We are today launching the ‘Biomaker Challenge’; a four-month programme, taking place over the summer and challenging teams of people from different disciplines to build low-cost sensors and instruments for biology.
These could be anything from colorimeters to microfluidics and beyond. We’re looking for new, frugal and open source, DIY approaches to biological experiments.
Whether you’re a biologist looking to improve how you work, or pick up some electronics knowledge; an engineer looking to apply your skills and gain experience of practical biology or you’re just curious, we want to hear from you.
Participants will receive a Biomaker Toolkit and a discretionary budget for additional sensors, components, consumables and 3D-printing to help them realise their vision, with the entire package of support worth up to £1,000.
Teams should include at least one member who is a student or member of staff at either the University of Cambridge, John Innes Centre or the Earlham Institute, but external participants are also encouraged to join teams.
The challenge is designed to foster collaboration between institutes, therefore applications from teams composed of participants from multiple places are highly encouraged and will be looked upon favourably by the assessment panel.
Applications close on 11 May 2018.
We will be holding several events in Norwich and Cambridge to provide information about the Biomaker Challenge and help people to develop ideas, discover new collaborations or get involved with projects:
- 21 March, 7pm – Biomaker Challenge Launch, St Andrews Brewhouse, Norwich
- 9 April, 2:30-4:30pm – Challenge Info and Mixer Session, Chris Lamb Training Suite, John Innes Centre, Norwich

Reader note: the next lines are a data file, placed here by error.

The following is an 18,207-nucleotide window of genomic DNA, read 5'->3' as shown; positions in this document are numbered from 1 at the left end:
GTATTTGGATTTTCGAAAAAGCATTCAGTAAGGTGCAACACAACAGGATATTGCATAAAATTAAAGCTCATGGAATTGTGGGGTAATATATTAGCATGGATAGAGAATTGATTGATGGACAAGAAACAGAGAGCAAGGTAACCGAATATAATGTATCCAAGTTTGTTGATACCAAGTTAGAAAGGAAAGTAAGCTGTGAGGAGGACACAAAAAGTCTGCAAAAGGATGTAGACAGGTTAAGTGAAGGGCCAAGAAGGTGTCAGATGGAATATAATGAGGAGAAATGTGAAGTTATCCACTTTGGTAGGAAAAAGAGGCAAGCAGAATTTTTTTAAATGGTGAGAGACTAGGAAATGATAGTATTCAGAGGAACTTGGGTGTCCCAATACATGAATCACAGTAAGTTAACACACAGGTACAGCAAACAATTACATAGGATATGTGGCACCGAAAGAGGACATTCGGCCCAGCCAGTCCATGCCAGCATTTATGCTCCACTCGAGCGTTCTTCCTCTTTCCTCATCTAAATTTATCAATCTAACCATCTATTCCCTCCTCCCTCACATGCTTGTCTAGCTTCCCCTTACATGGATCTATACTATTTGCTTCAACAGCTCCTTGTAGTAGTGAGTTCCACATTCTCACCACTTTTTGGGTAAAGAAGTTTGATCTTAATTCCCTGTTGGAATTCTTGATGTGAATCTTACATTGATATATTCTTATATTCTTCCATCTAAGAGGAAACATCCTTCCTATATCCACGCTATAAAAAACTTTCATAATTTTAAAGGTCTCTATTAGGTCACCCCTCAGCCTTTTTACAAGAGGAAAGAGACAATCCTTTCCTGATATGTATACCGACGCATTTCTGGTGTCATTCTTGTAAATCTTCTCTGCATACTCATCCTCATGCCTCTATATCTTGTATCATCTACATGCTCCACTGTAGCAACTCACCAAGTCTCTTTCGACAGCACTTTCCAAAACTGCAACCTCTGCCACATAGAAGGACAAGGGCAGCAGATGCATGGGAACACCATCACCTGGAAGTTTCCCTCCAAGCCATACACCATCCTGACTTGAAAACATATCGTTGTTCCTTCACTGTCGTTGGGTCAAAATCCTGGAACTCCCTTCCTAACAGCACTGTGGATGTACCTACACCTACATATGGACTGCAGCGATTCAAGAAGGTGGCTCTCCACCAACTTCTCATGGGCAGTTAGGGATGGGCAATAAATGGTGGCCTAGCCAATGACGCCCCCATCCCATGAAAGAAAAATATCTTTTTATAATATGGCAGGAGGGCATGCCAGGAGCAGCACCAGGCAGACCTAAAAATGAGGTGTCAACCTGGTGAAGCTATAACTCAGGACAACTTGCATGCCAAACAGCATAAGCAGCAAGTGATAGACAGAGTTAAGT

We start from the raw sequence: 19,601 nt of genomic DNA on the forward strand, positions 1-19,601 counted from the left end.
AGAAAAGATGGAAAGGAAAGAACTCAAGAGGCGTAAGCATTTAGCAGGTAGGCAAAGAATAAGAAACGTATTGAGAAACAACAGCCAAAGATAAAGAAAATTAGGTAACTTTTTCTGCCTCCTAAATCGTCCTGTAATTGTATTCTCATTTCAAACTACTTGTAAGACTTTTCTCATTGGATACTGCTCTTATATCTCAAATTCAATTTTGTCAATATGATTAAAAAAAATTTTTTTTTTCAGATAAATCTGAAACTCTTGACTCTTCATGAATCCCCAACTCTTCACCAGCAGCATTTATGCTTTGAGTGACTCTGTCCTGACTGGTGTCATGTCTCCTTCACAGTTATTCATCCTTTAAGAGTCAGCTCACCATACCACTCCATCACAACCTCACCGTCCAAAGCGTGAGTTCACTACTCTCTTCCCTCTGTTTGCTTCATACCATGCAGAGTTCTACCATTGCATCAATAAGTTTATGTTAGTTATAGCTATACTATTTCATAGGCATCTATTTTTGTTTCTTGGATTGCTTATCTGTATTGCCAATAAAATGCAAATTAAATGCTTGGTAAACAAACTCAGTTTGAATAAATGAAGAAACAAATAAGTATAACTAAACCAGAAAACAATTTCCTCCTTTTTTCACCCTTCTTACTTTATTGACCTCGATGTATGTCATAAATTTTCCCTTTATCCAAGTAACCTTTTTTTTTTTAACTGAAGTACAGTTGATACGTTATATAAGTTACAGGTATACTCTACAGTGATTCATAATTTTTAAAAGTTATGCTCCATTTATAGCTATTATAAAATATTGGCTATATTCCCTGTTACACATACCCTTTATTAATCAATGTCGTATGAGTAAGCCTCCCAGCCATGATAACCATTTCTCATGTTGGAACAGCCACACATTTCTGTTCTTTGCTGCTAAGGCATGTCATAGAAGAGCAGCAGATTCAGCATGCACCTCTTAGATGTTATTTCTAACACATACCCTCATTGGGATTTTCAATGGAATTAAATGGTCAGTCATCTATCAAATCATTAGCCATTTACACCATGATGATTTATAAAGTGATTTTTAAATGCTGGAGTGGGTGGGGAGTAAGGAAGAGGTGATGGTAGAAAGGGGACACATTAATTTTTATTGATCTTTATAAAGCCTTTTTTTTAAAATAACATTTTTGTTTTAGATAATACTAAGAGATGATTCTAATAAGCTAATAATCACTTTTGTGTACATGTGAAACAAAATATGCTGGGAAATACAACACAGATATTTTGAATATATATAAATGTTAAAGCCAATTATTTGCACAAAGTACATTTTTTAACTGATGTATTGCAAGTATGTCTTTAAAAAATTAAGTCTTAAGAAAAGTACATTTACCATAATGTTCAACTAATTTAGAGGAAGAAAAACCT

- 9 April, 6pm – Pre-Challenge Mixer, Postdoc Centre, 16 Mill Lane, Cambridge
- 19 April, 6:30pm – Pre-Challenge Mixer, Scholars Café Bar, Union House, University of East Anglia, Norwich
- At the end of the challenge, you will be encouraged and expected to exhibit your device at a Biomaker Fayre in Cambridge on 3 November 2018.
Last year 40 interdisciplinary teams showcased their prototypes and prizes were awarded for the best technology, best biology and maker spirit.
One group develop a cell-free biological sensor to detect arsenic in water, another created a low-cost, pressurised liquid chromatography system for protein purification, and a third developed a new, cost-effective way to take a series of macro images and stacking them in order to create one larger, in-focus, image. There are tools available that already do this, but they are very expensive so this project looked at how it could be done more cheaply. Encouragingly, the group have since gone on to secure additional funding to take their project further.
We aim for all biomaker projects to be publicly documented with full technical instructions and equipment specifications on Hackster.io. This provides anyone around the world with the ability to replicate or adapt what our groups have done, boosting the reach and impact their ideas can have.
There is a Norwich hub for biomaker activities; the Norwich Biomakers meetup group, which brings together a variety of people interested in biology, design, technology, engineering, electronics, software, art and more, to learn from each other about the latest technologies and science advances.
Established in September 2017, the group organises monthly themed events and gives access to a network of nearly 140 biomakers with a broad range of expertise.
Whether biology provides the question, the solution or the inspiration, as an interdisciplinary group we can explore together to generate and share new ideas and skills, find solutions, form collaborations and most importantly, have fun.
Despite only being established for 6 months, we have already seen 3 new collaborations established between researchers on the Norwich Research Park and external people with, for example, electronics expertise, on bioelectricity projects.
We’ve also enjoyed a series of talks at these events from prestigious speakers from the University of East Anglia, as well as from the John Innes Centre and have at least 2 events, each month planned between now and July.
The Biomaker Challenge is administered by the BBSRC/EPSRC-funded OpenPlant Synthetic Biology Research Centre and the Cambridge University Synthetic Biology Strategic Research Initiative.
Norwich Biomakers is supported by OpenPlant SBRC and Innovation New Anglia through the European Regional Development Fund.